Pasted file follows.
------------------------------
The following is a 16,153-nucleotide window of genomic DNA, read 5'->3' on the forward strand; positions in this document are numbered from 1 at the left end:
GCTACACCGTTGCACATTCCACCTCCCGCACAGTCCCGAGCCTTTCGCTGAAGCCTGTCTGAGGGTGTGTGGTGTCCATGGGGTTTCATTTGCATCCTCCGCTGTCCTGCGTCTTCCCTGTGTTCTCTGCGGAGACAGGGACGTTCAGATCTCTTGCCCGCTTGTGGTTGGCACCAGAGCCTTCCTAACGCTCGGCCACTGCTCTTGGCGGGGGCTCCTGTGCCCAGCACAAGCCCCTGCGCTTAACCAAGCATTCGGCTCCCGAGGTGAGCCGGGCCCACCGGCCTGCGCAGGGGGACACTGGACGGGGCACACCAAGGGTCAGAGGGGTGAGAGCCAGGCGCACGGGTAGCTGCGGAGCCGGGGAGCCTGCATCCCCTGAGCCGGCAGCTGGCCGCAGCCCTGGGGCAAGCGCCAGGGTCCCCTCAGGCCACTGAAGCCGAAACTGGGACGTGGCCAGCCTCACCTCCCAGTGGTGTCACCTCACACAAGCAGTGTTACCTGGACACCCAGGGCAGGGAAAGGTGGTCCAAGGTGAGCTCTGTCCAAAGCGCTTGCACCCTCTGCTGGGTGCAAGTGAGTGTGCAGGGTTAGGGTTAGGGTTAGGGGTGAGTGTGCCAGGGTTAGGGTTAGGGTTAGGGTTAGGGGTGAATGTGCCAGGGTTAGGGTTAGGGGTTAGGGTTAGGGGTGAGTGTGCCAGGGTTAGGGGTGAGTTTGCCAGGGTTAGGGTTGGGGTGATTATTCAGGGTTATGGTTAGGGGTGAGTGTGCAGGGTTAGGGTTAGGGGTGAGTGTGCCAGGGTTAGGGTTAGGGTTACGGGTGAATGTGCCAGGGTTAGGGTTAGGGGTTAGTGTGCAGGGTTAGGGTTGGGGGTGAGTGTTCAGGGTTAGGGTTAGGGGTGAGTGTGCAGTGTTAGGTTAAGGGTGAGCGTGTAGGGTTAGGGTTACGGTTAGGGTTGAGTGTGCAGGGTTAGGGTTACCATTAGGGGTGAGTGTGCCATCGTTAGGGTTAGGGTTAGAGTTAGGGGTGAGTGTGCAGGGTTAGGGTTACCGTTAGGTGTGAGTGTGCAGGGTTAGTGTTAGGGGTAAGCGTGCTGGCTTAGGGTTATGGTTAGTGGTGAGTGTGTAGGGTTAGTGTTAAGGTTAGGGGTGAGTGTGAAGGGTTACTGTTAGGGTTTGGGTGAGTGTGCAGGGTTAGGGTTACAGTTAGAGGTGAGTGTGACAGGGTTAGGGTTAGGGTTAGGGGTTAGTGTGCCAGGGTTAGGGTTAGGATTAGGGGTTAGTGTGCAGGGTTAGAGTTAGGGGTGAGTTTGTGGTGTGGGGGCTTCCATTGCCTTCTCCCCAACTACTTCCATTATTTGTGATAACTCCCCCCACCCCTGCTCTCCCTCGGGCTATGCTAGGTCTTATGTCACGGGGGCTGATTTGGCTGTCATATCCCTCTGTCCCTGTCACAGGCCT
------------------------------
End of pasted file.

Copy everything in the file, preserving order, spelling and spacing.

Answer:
The following is a 16,153-nucleotide window of genomic DNA, read 5'->3' on the forward strand; positions in this document are numbered from 1 at the left end:
GCTACACCGTTGCACATTCCACCTCCCGCACAGTCCCGAGCCTTTCGCTGAAGCCTGTCTGAGGGTGTGTGGTGTCCATGGGGTTTCATTTGCATCCTCCGCTGTCCTGCGTCTTCCCTGTGTTCTCTGCGGAGACAGGGACGTTCAGATCTCTTGCCCGCTTGTGGTTGGCACCAGAGCCTTCCTAACGCTCGGCCACTGCTCTTGGCGGGGGCTCCTGTGCCCAGCACAAGCCCCTGCGCTTAACCAAGCATTCGGCTCCCGAGGTGAGCCGGGCCCACCGGCCTGCGCAGGGGGACACTGGACGGGGCACACCAAGGGTCAGAGGGGTGAGAGCCAGGCGCACGGGTAGCTGCGGAGCCGGGGAGCCTGCATCCCCTGAGCCGGCAGCTGGCCGCAGCCCTGGGGCAAGCGCCAGGGTCCCCTCAGGCCACTGAAGCCGAAACTGGGACGTGGCCAGCCTCACCTCCCAGTGGTGTCACCTCACACAAGCAGTGTTACCTGGACACCCAGGGCAGGGAAAGGTGGTCCAAGGTGAGCTCTGTCCAAAGCGCTTGCACCCTCTGCTGGGTGCAAGTGAGTGTGCAGGGTTAGGGTTAGGGTTAGGGGTGAGTGTGCCAGGGTTAGGGTTAGGGTTAGGGTTAGGGGTGAATGTGCCAGGGTTAGGGTTAGGGGTTAGGGTTAGGGGTGAGTGTGCCAGGGTTAGGGGTGAGTTTGCCAGGGTTAGGGTTGGGGTGATTATTCAGGGTTATGGTTAGGGGTGAGTGTGCAGGGTTAGGGTTAGGGGTGAGTGTGCCAGGGTTAGGGTTAGGGTTACGGGTGAATGTGCCAGGGTTAGGGTTAGGGGTTAGTGTGCAGGGTTAGGGTTGGGGGTGAGTGTTCAGGGTTAGGGTTAGGGGTGAGTGTGCAGTGTTAGGTTAAGGGTGAGCGTGTAGGGTTAGGGTTACGGTTAGGGTTGAGTGTGCAGGGTTAGGGTTACCATTAGGGGTGAGTGTGCCATCGTTAGGGTTAGGGTTAGAGTTAGGGGTGAGTGTGCAGGGTTAGGGTTACCGTTAGGTGTGAGTGTGCAGGGTTAGTGTTAGGGGTAAGCGTGCTGGCTTAGGGTTATGGTTAGTGGTGAGTGTGTAGGGTTAGTGTTAAGGTTAGGGGTGAGTGTGAAGGGTTACTGTTAGGGTTTGGGTGAGTGTGCAGGGTTAGGGTTACAGTTAGAGGTGAGTGTGACAGGGTTAGGGTTAGGGTTAGGGGTTAGTGTGCCAGGGTTAGGGTTAGGATTAGGGGTTAGTGTGCAGGGTTAGAGTTAGGGGTGAGTTTGTGGTGTGGGGGCTTCCATTGCCTTCTCCCCAACTACTTCCATTATTTGTGATAACTCCCCCCACCCCTGCTCTCCCTCGGGCTATGCTAGGTCTTATGTCACGGGGGCTGATTTGGCTGTCATATCCCTCTGTCCCTGTCACAGGCCT